Capt. David’s Fishing Report

St. Johns River Fishing Tips

By Captain David Lifka
mail@floridanewsline.com

The cost of fishing tackle can sometimes be considered to be on the little bit ridiculous side. There are fishing rods and reels that can vary from $30 to $300; gear, such as pliers pushing $80; and tackle boxes that can easily go over $50. Add some hooks and weights that can easily be more than a dollar apiece, a filet knife that can run up to $50, a few lures for $10 to $15 apiece and you’re liable to end up with a treasure chest instead of a tackle box.

Starting with a rod and reel, try purchasing a combo that has already been set up and properly matched. Most big name sporting goods stores will have these on display and ready to try. Often store brand outfits, very similar to the more expensive brands, will be offered at a price of just a third of what the brand name is asking. Also, be on the watch for sales as the more expensive outfits are often featured in ads with savings of 40 – 50 percent.

If you have ever compared a tackle box with a modern day tool box you might surprised to learn there is very little difference between the two, but for some reason, tackle boxes come with a higher price tag. For the average fisherman, a tackle box with a couple trays and a few compartments is all that is needed. By purchasing a tool box to be used in the same role as a tackle box there could be savings of as much as 50 percent.

Finally, putting tackle in your tackle box is another expense that can add up quickly. Fortunately, there are a few things that can be done to help out with the overall costs. One way is to check online sporting goods stores’ clearance specials. Everything you could possibly think of to fill a tackle box is offered on a regular basis with pretty good savings. Also, there are online auction sites that offer shopping in quantity and bulk, such as hooks and sinkers for some of the best prices around. Expensive fishing pliers can be replaced by a trip to any hardware store by purchasing nine-inch needle nose pliers and a pair of toenail clippers. Inexpensive filet knives will do almost anything an expensive knife will do, as long as you have a good sharpener to go with it, saving you money again.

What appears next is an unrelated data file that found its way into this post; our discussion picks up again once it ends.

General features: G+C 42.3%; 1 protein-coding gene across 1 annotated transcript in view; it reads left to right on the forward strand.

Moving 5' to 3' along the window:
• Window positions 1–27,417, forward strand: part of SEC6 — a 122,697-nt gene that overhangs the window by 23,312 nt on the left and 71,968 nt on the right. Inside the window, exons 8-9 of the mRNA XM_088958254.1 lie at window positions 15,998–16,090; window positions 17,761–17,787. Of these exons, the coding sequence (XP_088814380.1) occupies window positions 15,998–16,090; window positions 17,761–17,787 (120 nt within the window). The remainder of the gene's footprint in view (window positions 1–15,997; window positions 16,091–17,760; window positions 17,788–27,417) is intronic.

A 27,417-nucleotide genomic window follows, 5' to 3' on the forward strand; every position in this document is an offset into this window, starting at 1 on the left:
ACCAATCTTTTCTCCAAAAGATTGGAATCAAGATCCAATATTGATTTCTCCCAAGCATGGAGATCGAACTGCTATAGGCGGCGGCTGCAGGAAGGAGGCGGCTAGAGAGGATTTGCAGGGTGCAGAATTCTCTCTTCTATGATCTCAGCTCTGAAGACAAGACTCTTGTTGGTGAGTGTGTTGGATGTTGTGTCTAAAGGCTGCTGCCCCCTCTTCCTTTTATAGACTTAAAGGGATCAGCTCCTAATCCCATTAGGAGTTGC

Fishing Report: Take advantage of speckled perch (crappie) in area lakes and creeks as we are in peak season. On pretty days, any type of pan fishing just might pan out.

Whether you catch one, some, or none, the family time spent fishing will last a lifetime.